Below a number of characteristics of questionable publishers and journals are listed. Separately, they may serve as warning flags and together they form a basis for a decision not to submit your manuscript to them.
The most distinguishing characteristic of these publishers is, as has been mentioned earlier, that they send email invites that seem very personally directed toward the individual researcher which is a way assure the researcher that the manuscript will likely be accepted ("What? Do you want me to publish in your journal?" That's flattering!"). In the email, a title from an earlier conference paper the author has written might be mentioned. The publishers usually harvest these titles together with the email addresses and paste them into a standardized email message. As these email messages are usually like spam, that is, they send out a lot of theses "personal" invites, they hope that at least some will be lured to publish in the journal.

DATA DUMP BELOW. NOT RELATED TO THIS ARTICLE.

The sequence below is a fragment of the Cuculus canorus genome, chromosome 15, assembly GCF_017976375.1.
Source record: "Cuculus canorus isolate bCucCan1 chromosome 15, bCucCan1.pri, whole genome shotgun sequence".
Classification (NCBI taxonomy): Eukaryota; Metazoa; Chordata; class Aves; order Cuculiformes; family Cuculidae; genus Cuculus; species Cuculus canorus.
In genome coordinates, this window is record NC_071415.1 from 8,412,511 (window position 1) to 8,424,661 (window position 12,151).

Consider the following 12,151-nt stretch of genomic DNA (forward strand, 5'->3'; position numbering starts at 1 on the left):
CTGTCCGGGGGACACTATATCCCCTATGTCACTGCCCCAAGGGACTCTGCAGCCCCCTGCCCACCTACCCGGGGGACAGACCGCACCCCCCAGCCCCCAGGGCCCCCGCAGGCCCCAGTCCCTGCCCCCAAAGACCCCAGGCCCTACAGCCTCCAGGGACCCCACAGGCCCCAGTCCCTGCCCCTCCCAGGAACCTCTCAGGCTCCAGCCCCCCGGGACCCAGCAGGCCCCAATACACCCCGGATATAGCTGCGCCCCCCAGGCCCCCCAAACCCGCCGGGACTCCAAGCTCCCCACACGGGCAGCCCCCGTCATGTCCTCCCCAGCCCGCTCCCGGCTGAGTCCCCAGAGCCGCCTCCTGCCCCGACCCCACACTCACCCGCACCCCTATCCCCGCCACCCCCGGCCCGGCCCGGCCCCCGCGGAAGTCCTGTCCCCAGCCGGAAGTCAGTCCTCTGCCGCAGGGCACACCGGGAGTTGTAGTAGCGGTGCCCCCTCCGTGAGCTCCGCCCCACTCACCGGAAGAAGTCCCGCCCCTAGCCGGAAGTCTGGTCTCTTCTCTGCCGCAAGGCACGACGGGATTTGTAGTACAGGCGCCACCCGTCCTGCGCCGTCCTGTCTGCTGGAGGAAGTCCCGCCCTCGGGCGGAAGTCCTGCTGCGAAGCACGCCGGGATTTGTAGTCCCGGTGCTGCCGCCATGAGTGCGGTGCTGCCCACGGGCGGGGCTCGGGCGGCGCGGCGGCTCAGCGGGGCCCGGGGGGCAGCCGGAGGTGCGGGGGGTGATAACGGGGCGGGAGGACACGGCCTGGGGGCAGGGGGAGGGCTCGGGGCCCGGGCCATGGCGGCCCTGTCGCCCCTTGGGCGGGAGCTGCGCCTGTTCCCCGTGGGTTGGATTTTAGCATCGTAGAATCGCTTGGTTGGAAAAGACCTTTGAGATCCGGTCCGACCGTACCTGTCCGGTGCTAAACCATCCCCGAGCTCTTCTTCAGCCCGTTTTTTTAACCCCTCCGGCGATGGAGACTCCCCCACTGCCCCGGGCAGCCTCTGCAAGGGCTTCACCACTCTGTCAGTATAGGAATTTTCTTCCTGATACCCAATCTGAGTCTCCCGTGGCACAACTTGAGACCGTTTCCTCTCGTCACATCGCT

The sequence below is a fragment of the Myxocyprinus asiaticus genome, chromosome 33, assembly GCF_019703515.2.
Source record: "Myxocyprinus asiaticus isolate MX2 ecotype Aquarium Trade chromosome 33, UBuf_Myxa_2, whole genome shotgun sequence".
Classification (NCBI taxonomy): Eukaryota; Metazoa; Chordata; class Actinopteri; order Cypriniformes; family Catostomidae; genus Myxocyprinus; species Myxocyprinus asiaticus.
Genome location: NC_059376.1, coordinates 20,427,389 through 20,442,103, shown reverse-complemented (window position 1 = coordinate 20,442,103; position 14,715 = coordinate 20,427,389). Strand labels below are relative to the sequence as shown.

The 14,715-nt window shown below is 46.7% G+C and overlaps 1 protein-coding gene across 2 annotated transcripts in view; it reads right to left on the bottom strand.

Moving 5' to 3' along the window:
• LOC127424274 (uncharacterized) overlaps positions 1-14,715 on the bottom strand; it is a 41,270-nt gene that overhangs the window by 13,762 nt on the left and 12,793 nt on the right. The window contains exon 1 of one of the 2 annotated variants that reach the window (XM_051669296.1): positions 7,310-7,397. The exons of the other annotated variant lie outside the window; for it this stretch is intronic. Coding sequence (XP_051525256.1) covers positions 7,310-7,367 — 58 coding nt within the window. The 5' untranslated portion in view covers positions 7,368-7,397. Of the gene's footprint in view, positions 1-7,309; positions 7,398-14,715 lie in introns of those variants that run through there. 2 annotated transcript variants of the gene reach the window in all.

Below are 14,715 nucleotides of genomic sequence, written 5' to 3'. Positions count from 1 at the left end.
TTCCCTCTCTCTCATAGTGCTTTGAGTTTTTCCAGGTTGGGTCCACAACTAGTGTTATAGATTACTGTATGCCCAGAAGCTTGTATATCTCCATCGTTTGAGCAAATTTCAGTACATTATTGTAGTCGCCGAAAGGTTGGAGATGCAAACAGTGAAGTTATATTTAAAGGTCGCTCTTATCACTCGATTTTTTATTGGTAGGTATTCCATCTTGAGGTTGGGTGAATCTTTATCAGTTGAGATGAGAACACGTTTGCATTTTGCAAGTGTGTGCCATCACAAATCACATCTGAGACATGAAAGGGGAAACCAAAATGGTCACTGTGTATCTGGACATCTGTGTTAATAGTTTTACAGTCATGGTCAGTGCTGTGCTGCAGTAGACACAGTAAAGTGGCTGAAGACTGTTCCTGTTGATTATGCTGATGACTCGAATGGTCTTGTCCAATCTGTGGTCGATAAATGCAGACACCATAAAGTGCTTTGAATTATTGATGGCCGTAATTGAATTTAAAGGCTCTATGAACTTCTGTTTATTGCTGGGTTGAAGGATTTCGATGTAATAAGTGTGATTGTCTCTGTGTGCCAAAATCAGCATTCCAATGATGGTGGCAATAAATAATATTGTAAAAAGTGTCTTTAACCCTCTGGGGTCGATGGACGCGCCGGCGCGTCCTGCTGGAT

Example of an email from a questionable publisher:
In the next section, we will discuss a couple of details you could look further into and some resources you can use to assess if the publisher or journal is legitimate or questionable.
Cobey, K. (2017). Illegitimate journals scam even senior scientists. Nature, 549(7670), 7. DOI: 10.1038/549007a
Vence, T. (2017, July 17). Identifying Predatory Publishers: How to tell reputable journals from shady ones. The Scientist. Retrieved from http://www.the-scientist.com/?articles.view/articleNo/49862/title/Identifying-Predatory-Publishers/